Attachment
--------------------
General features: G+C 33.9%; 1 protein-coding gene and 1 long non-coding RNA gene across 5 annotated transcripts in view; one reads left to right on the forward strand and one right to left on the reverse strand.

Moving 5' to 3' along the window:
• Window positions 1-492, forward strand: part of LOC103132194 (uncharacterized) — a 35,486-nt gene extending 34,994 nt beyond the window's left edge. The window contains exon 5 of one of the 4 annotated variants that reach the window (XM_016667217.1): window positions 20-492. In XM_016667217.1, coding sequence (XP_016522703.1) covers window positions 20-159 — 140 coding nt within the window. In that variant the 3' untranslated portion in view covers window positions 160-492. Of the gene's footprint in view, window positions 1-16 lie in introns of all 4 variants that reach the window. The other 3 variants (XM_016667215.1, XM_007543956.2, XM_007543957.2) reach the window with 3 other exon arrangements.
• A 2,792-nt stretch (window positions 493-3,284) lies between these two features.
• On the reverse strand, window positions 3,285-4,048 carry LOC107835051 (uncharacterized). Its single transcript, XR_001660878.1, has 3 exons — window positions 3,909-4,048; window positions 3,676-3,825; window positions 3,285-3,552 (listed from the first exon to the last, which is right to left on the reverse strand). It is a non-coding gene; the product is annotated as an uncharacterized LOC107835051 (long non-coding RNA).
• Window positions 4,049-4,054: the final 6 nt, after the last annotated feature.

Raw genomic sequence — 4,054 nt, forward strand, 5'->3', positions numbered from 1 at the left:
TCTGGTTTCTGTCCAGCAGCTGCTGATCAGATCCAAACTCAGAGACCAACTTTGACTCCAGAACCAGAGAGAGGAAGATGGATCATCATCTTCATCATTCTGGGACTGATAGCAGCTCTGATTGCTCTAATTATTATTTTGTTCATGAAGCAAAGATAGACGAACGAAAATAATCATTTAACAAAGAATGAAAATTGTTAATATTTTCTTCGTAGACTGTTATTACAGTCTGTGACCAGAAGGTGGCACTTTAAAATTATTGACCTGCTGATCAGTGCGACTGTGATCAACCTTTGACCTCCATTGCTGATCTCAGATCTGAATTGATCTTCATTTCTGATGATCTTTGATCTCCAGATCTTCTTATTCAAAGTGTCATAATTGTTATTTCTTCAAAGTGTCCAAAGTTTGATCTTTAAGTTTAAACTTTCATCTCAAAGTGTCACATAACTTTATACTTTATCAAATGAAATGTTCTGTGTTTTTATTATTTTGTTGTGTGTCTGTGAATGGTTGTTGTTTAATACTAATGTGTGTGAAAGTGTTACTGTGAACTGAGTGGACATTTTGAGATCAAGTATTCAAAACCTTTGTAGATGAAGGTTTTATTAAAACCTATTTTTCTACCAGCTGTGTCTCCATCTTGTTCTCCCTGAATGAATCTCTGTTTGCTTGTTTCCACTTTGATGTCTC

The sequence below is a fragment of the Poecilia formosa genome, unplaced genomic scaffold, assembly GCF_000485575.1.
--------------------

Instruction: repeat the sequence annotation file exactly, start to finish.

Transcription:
General features: G+C 33.9%; 1 protein-coding gene and 1 long non-coding RNA gene across 5 annotated transcripts in view; one reads left to right on the forward strand and one right to left on the reverse strand.

Moving 5' to 3' along the window:
• Window positions 1-492, forward strand: part of LOC103132194 (uncharacterized) — a 35,486-nt gene extending 34,994 nt beyond the window's left edge. The window contains exon 5 of one of the 4 annotated variants that reach the window (XM_016667217.1): window positions 20-492. In XM_016667217.1, coding sequence (XP_016522703.1) covers window positions 20-159 — 140 coding nt within the window. In that variant the 3' untranslated portion in view covers window positions 160-492. Of the gene's footprint in view, window positions 1-16 lie in introns of all 4 variants that reach the window. The other 3 variants (XM_016667215.1, XM_007543956.2, XM_007543957.2) reach the window with 3 other exon arrangements.
• A 2,792-nt stretch (window positions 493-3,284) lies between these two features.
• On the reverse strand, window positions 3,285-4,048 carry LOC107835051 (uncharacterized). Its single transcript, XR_001660878.1, has 3 exons — window positions 3,909-4,048; window positions 3,676-3,825; window positions 3,285-3,552 (listed from the first exon to the last, which is right to left on the reverse strand). It is a non-coding gene; the product is annotated as an uncharacterized LOC107835051 (long non-coding RNA).
• Window positions 4,049-4,054: the final 6 nt, after the last annotated feature.

Raw genomic sequence — 4,054 nt, forward strand, 5'->3', positions numbered from 1 at the left:
TCTGGTTTCTGTCCAGCAGCTGCTGATCAGATCCAAACTCAGAGACCAACTTTGACTCCAGAACCAGAGAGAGGAAGATGGATCATCATCTTCATCATTCTGGGACTGATAGCAGCTCTGATTGCTCTAATTATTATTTTGTTCATGAAGCAAAGATAGACGAACGAAAATAATCATTTAACAAAGAATGAAAATTGTTAATATTTTCTTCGTAGACTGTTATTACAGTCTGTGACCAGAAGGTGGCACTTTAAAATTATTGACCTGCTGATCAGTGCGACTGTGATCAACCTTTGACCTCCATTGCTGATCTCAGATCTGAATTGATCTTCATTTCTGATGATCTTTGATCTCCAGATCTTCTTATTCAAAGTGTCATAATTGTTATTTCTTCAAAGTGTCCAAAGTTTGATCTTTAAGTTTAAACTTTCATCTCAAAGTGTCACATAACTTTATACTTTATCAAATGAAATGTTCTGTGTTTTTATTATTTTGTTGTGTGTCTGTGAATGGTTGTTGTTTAATACTAATGTGTGTGAAAGTGTTACTGTGAACTGAGTGGACATTTTGAGATCAAGTATTCAAAACCTTTGTAGATGAAGGTTTTATTAAAACCTATTTTTCTACCAGCTGTGTCTCCATCTTGTTCTCCCTGAATGAATCTCTGTTTGCTTGTTTCCACTTTGATGTCTC

The sequence below is a fragment of the Poecilia formosa genome, unplaced genomic scaffold, assembly GCF_000485575.1.